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American steps toward strike

Members of the flight attendants' union authorize a walkout. The airline tries to downplay its significance.


© St. Petersburg Times, published February 23, 2001

American Airlines flight attendants gave their union the green light to call a strike against the nation's No. 2 carrier if the two sides can't agree on a contract.

The strike authorization, approved by 96 percent of flight attendants, raises the stakes as negotiations that began three years ago resume next month, said union officials who released the results Thursday.

"This definitely sends a message that we're tired of waiting for a contract," said George Price, spokesman for the Association of Professional Flight Attendants. "We don't want to strike. But if push comes to shove, we absolutely will."

The union asked the National Mediation Board in November to declare an impasse. That could trigger a 30-day cooling-off period after which flight attendants would be free to strike if they didn't have a contract deal.

American officials said the strike vote is a routine step in labor negotiations and doesn't mean a strike is inevitable.

"We believe our flight attendants deserve an industry-leading contract package, and that's what we're prepared to provide," Sue Oliver, American's senior vice president of human resources, said in a statement. "We want to conclude a deal."

A strike wouldn't seriously disrupt travel from Tampa International Airport, where American and commuter affiliate American Eagle combined fly nearly 8 percent of passengers. American Eagle, which flies extensively within Florida, would not be affected by the strike.

"The biggest impact would be on service to San Juan (Puerto Rico), Miami and some of Latin America," said Louis Miller, executive director at Tampa International. "Otherwise, people would have other (airline) choices."

But a strike would put a big dent in service at Miami International Airport, a major American hub where the airline carries half of all travelers.

Some Caribbean islands would lose nearly all airline service if American stopped flying: American has the only flights to Miami from Antigua, Aruba and St. Maarten and is the dominant carrier to the Dominican Republic and Puerto Rico, according to Back Aviation Solutions, a Connecticut airline consulting group.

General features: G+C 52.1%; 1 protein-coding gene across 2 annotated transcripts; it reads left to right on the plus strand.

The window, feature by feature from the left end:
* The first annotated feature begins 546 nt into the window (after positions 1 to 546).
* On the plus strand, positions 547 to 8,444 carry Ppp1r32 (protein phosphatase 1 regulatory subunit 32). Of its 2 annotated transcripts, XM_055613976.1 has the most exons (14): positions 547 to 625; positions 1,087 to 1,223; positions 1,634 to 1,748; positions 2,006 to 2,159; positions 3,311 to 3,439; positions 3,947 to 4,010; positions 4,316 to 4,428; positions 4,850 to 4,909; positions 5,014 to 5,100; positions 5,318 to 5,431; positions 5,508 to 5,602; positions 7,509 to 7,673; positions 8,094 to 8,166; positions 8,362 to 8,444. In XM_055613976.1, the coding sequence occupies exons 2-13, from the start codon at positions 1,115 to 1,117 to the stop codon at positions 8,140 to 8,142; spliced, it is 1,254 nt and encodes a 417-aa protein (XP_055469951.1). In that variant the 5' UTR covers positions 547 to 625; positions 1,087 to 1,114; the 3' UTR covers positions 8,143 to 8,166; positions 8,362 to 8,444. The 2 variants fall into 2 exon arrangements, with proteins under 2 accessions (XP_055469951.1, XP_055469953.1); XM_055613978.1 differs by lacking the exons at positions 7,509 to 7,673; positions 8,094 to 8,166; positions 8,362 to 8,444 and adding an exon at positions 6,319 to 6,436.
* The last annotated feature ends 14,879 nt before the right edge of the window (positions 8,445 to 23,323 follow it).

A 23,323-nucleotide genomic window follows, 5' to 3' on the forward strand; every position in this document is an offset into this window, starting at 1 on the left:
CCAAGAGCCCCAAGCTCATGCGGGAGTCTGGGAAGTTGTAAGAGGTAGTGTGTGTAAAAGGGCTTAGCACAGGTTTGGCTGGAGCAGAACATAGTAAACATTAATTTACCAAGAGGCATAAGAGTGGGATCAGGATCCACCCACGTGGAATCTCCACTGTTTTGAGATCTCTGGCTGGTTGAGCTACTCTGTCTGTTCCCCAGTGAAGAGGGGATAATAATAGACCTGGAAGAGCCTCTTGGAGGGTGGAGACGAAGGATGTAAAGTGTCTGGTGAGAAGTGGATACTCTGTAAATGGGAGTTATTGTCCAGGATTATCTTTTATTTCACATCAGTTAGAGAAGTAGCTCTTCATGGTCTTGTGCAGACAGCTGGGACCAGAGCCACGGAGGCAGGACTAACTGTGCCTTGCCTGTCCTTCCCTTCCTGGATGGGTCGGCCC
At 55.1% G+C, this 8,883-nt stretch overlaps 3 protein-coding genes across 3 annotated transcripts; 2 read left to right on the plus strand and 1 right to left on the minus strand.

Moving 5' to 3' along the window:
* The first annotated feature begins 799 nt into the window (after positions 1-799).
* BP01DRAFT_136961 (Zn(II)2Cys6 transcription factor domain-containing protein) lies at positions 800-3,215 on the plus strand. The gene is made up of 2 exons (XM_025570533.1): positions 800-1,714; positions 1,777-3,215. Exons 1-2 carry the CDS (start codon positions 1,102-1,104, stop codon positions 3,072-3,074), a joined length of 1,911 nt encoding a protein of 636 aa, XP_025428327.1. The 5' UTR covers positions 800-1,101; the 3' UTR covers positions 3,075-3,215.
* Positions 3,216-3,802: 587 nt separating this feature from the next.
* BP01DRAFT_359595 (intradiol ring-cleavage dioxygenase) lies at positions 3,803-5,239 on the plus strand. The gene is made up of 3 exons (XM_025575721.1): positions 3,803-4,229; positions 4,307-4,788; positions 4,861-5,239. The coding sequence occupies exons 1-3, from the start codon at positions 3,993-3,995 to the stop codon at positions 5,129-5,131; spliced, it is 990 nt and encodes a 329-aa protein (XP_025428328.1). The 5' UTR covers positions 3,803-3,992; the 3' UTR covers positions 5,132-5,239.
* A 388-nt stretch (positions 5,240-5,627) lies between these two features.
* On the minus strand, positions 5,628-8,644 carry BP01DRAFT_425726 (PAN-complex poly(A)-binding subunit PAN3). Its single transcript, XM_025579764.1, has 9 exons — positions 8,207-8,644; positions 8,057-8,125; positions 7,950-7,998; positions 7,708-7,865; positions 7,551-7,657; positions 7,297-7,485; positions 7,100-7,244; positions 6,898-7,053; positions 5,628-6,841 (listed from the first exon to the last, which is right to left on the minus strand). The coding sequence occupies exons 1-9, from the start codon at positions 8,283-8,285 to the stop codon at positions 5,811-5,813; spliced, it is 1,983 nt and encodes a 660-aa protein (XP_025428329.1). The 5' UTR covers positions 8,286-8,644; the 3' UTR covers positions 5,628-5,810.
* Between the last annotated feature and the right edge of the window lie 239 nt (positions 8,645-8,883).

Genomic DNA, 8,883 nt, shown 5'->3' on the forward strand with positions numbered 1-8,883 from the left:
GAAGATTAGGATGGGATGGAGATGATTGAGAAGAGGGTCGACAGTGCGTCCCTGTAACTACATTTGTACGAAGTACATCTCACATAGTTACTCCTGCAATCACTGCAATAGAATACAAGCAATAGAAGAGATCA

A showdown between American and its 23,000 flight attendants looms as contract talks for three other airline labor groups -- mechanics at Northwest and United Airlines and Delta Air Lines pilots -- reach critical mass.

The first strike could come as soon as March 11 when the cooling-off period for Northwest mechanics expires, if their union and the airline fail to agree on a contract.

But President Bush has pledged to keep the airline flying. Expressing concern over how a strike would damage the economy, Bush said he would appoint a presidential panel that would have 60 days to negotiate a settlement or send a proposal to Congress for approval.

American and its labor groups have experienced some of the most fractious relations in the airline business.

Flight attendants staged a five-day walkout that virtually shut down American leading into the Thanksgiving holiday in 1993. Both sides agreed to arbitration under pressure from then-President Bill Clinton.

American pilots briefly struck in 1997 before Clinton invoked the National Railway Labor Act to send them back to work. Two years later, they staged a sickout that grounded about half the airline's flights. They were protesting how American planned to integrate 300 lower-paid pilots from newly acquired Reno Air into their ranks.

American flight attendants have been working without a pay raise since negotiations began three years ago. They rejected a tentative agreement in 1999, and "significant differences" remain on pay, retirement and work rules, the union said Thursday.

American last offered a 16 percent pay raise over five years, less than half what flight attendants proposed, said Price, the union spokesman.

- Contact Steve Huettel at or (813) 226-3384.

* * *

Contentious contract talks at four airlines threaten to disrupt air travel in coming months:

Northwest Airlines. Mechanics and the airline are in a 30-day cooling-off period and could strike as soon as March 11 unless President Bush intervenes.

Delta Air Lines. Pilots authorized a strike Feb. 12 but can't walk out until 30 days after mediators declare an impasse in talks. An impasse could be declared as soon as Wednesday.

American Airlines. Flight attendants authorized a strike Thursday but can't walk out until 30 days after mediators declare an impasse in talks. Negotiations resume March 2.

United Airlines. Talks between mechanics and the airline are stalled.

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